Tips to Protect Your Child’s Eye Health | Facts About Digital Eye Strain. I participated in an Influencer Activation on behalf of Mom Central for the American Optometric Association. I received a promotional item to thank me for my participation.
Tips to Protect Your Child’s Eye Health | Facts About Digital Eye Strain
Computers. Smartphones. Video Games. What do all of these devices have in common?
My son. He uses them all. And as we enter the 2014 School Year, I know that digital devices will play a big role in his Kindergarten year and for many years to come. But as useful and FUN as digital devices can be for learning, there’s also many risk that pose a threat to our little one’s eyes, including a new condition to the field, Digital Eye Strain. How can we as parents protect our children’s eye health? Check out the tips below and be informed how Digital Eye Strain can affect our kids.
Have you seen this latest infographic from the American Optometric Association? The results may shock you!
Technology is ever present in our homes and on the rise in schools. And even with this big climb, parents grossly underestimate the time their kids spend on digital devices. I couldn’t believe when I saw that according to a recent AOA study, 83% of children between the ages of 10 – 17 years old, estimate use of digital devices of 3+ hours per DAY! In a separate study, only 40% of parents thought their kids were using electronic devices for that same amount of time. Optometrists are getting increasingly concerned about the types of digital devices we use and the kinds of light they give off – high-energy, short-wavelength blue light – and how these different types of light are affecting our eye health, even the age of our eyes. 80% of children reported itchy, burning and tired eye symptoms after use of digital devices, all known symptoms of Digital Eye Strain.
What is Digital Eye Strain? It’s a temporary vision condition caused by prolonged usage of digital devices and technology. Signs and symptoms include headaches, fatigue, loss of focus, blurred vision, double vision and possible head/neck pain.
As a mom, the thought of blurred/double vision for my son is a scary thought! With his vision already at risk for near-sightedness (thanks to both mom and dad’s genes), I want to ensure that my son’s eyes are protected as much as possible and are as healthy as possible. But Digital Eye Strain is a growing concern here in the U.S. So what can we do? Here’s some tips from the AOA as we enter the 2014 Back-to-School Year:
Check the height and position of your digital device
You may not realize this, but your computer screen should be 4 to 5 inches BELOW eye level and between 20 28 inches away from the screen. Go on and check. Is your computer monitor at the right height? Digital devices should also be held at a safe distance away from the face and slightly below eye level.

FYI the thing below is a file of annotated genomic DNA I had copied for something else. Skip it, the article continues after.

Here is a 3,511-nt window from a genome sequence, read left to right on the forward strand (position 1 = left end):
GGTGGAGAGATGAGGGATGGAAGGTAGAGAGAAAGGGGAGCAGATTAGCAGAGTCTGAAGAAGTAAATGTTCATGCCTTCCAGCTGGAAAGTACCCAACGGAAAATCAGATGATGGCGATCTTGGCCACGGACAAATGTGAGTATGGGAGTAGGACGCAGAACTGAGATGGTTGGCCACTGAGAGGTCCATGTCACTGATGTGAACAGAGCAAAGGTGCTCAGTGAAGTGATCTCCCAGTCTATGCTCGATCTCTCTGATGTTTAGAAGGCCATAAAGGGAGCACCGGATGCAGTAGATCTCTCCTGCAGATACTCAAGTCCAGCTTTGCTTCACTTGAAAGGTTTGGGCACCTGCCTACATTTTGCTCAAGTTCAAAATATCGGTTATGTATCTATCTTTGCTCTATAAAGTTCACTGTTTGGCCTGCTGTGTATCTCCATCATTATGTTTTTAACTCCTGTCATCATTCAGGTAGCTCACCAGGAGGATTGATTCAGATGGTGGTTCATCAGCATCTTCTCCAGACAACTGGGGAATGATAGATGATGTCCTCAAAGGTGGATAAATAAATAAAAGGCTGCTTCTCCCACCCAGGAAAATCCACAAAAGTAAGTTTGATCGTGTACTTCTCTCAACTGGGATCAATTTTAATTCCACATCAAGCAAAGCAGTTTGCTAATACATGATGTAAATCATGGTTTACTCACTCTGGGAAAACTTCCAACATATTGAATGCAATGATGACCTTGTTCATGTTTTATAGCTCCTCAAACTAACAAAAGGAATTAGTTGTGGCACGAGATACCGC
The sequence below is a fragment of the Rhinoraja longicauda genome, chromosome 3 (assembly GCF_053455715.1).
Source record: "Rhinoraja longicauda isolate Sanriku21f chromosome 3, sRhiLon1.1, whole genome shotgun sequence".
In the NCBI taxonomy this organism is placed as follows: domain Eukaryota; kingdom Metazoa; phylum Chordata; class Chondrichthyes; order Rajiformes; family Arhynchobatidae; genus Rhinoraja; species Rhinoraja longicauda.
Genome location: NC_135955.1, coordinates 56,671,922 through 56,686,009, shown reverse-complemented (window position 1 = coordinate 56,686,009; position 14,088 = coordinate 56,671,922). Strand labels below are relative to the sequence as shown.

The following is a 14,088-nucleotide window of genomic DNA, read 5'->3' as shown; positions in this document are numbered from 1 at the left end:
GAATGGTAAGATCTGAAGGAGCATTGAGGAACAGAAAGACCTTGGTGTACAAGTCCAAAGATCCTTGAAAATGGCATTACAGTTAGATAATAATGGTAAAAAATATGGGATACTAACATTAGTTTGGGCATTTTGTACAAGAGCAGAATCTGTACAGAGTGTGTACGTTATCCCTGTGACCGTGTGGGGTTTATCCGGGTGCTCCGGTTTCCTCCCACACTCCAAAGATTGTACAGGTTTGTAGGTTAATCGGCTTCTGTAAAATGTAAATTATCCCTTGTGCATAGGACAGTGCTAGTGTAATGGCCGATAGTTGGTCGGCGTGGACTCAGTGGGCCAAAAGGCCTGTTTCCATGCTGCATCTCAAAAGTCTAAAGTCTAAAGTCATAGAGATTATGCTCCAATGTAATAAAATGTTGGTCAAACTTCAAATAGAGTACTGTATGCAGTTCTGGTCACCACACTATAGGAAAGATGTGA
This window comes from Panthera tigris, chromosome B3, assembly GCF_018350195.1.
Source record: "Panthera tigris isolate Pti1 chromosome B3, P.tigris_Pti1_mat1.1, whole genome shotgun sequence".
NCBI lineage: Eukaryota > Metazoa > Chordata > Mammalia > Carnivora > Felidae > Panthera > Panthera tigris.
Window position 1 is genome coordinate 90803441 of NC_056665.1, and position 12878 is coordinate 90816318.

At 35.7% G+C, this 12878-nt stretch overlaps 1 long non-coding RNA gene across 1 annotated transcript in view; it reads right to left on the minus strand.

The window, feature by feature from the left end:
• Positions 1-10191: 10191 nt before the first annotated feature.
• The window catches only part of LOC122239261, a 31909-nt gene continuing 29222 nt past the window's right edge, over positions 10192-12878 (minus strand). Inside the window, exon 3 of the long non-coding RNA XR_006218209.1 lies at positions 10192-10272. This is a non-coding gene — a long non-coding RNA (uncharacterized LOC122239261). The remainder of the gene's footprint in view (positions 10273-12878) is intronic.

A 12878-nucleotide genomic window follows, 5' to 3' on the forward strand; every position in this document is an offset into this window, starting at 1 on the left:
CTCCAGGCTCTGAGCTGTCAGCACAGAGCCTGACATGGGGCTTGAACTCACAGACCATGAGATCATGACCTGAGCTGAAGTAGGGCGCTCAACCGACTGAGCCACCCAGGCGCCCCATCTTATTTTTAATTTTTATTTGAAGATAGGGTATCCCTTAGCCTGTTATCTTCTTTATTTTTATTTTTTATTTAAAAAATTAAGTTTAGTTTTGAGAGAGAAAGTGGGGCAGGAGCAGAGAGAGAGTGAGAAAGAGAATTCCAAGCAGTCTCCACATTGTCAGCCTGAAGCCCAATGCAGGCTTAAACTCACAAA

Check the glare on the screen
Keep your screen away from windows or any direct lighting. This can cause a glare across your screen, making your eyes strain even more to focus. Consider adjusting the brightness on your screen, changing your background color and turning your desk away from direct lighting
Reduce the amount of lighting in the room
Your lighting in your room should match that of your screen. Consider getting a lower wattage overhead bulb or installing a light dimmer.
Adjusting the font size
This is a bad habit of mine. I tend to squint to see small fonts, instead of adjusting the screen size. Be sure to increase the text size on your screen to avoid the extra strain.
Blink. Blink. Blink!
Be sure to keep blinking often to help prevent dry eye from occurring.
The 20-20-20 Rule
Protecting your kids’ eyes Digital Eye Strain is so important! Taking frequent breaks is imperative to eye protection. A great mnemonic to remember from the AOA is the 20-20-20 rule. Kids should take a 20 second break every 20 minutes to view something that is 20 feet away.
Yearly Eye Exams
When was the last time your child visited an optometrist? Did you know that the American Optometric Association recommends children visiting EVERY year, starting at the age of 3 years old? Even better, children now have the benefit for yearly comprehensive eye exams thanks to the Pediatric Essential Health Benefit in the Affordable Health Act, up to the age of 18 years. This is something that is super important to my family, especially with the history between my husband and me.
We have been taking advantage of getting my son’s eyes checked our local optometrist every year. It’s so important to stay on top of his vision baseline, any changes and watch for signs and symptoms of near-sightedness. I unfortunately didn’t receive glasses until almost one year after noticing that I couldn’t see the blackboard anymore. That’s one whole year that I could have been protecting my eyes! Now at age 30-something :), I realize how important it is to save the eye health we have. We only have 2 eyes, I can definitely do my best to protect my child’s health, down to his pretty brown eyes.
Looking for more tips to protect your child’s eye health? Visit the AOA Website for more information. Stay connected via Facebook and Twitter.
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Katy Rawson says
I have never heard of the 20-20-20 Rule before, but it makes a lot of sense. I will see to it that we all practice that rule from now on. I also did not know that reducing the light in the room is necessary. We love our technology around here. I am now better informed about protecting my kids eyes. Thank you.